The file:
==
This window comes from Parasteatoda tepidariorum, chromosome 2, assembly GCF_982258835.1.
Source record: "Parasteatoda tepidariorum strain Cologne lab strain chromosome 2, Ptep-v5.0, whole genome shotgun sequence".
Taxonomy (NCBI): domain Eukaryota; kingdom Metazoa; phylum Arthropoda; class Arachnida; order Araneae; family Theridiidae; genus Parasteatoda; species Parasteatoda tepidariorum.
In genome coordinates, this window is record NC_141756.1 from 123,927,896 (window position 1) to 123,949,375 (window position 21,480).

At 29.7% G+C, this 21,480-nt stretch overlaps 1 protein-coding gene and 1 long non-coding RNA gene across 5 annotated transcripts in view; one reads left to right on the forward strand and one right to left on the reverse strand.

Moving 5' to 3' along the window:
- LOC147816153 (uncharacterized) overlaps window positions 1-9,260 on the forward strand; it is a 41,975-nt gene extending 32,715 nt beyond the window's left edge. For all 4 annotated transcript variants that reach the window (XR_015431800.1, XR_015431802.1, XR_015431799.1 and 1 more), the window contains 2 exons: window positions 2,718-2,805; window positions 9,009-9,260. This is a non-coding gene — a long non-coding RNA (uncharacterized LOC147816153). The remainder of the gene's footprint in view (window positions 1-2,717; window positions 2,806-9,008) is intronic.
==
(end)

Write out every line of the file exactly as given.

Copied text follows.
This window comes from Parasteatoda tepidariorum, chromosome 2, assembly GCF_982258835.1.
Source record: "Parasteatoda tepidariorum strain Cologne lab strain chromosome 2, Ptep-v5.0, whole genome shotgun sequence".
Taxonomy (NCBI): domain Eukaryota; kingdom Metazoa; phylum Arthropoda; class Arachnida; order Araneae; family Theridiidae; genus Parasteatoda; species Parasteatoda tepidariorum.
In genome coordinates, this window is record NC_141756.1 from 123,927,896 (window position 1) to 123,949,375 (window position 21,480).

At 29.7% G+C, this 21,480-nt stretch overlaps 1 protein-coding gene and 1 long non-coding RNA gene across 5 annotated transcripts in view; one reads left to right on the forward strand and one right to left on the reverse strand.

Moving 5' to 3' along the window:
- LOC147816153 (uncharacterized) overlaps window positions 1-9,260 on the forward strand; it is a 41,975-nt gene extending 32,715 nt beyond the window's left edge. For all 4 annotated transcript variants that reach the window (XR_015431800.1, XR_015431802.1, XR_015431799.1 and 1 more), the window contains 2 exons: window positions 2,718-2,805; window positions 9,009-9,260. This is a non-coding gene — a long non-coding RNA (uncharacterized LOC147816153). The remainder of the gene's footprint in view (window positions 1-2,717; window positions 2,806-9,008) is intronic.